Artist's Statement: 2000.
My studio work has, since December 1996, been dominated by an extended series of paintings which take as their point of departure the tradition of Icon painting. Working within with this framework I make use of a wide range of processes and materials, including my own photography, commercial imagery (such as advertising), photo copies, computer generated imagery, found objects and the more traditional process of painting itself.This wide range of materials and processes are brought together in fairly tight geometric compositions which seek to integrate these divergent methods and traditions of representation into a coherent aesthetic.
I have chosen to call this series ICON for a number of reasons. At a purely visual level these works reflect aspects of the Iconic tradition, for example, the simple rather geometric nature of their compositional structures, and the visual contrast created between a central figurative element set within a highly abstracted field of colour. As with Icons, my paintings refer the viewer to the idea of the contemplative, the transcendental, dealing with issues that are concerned not with the local but with the universal, images which seek to represent a kind of a mental space, much like a map, a landscape that is both a place and yet not a place, like the possibilities of landscape that might have drifted through God's head before he or she ever put pen to paper.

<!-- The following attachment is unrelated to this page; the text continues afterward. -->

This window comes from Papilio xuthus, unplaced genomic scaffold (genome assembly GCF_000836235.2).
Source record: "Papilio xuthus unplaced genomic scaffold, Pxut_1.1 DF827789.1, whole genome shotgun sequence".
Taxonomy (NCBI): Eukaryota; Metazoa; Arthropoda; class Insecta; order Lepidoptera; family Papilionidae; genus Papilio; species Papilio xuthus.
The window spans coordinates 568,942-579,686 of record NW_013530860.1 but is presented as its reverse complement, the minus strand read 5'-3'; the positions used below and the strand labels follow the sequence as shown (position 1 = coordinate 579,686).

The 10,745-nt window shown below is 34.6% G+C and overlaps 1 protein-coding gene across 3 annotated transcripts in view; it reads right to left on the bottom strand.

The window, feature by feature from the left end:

As this series of paintings has developed the theme of landscape, and more particularly the notion of the invented landscape, has become my central concern. With their references to cities and gardens and the landscapes of Mars the most recent paintings seek to address the idea that inspite of our sense of alienation we are still an integral part of the landscape, that it is at many levels a place of our own invention, a place to which we give many additional layers of meaning; symbolic, allegorical, transcendental, a place which in some fundamental way we complete by our presence in it.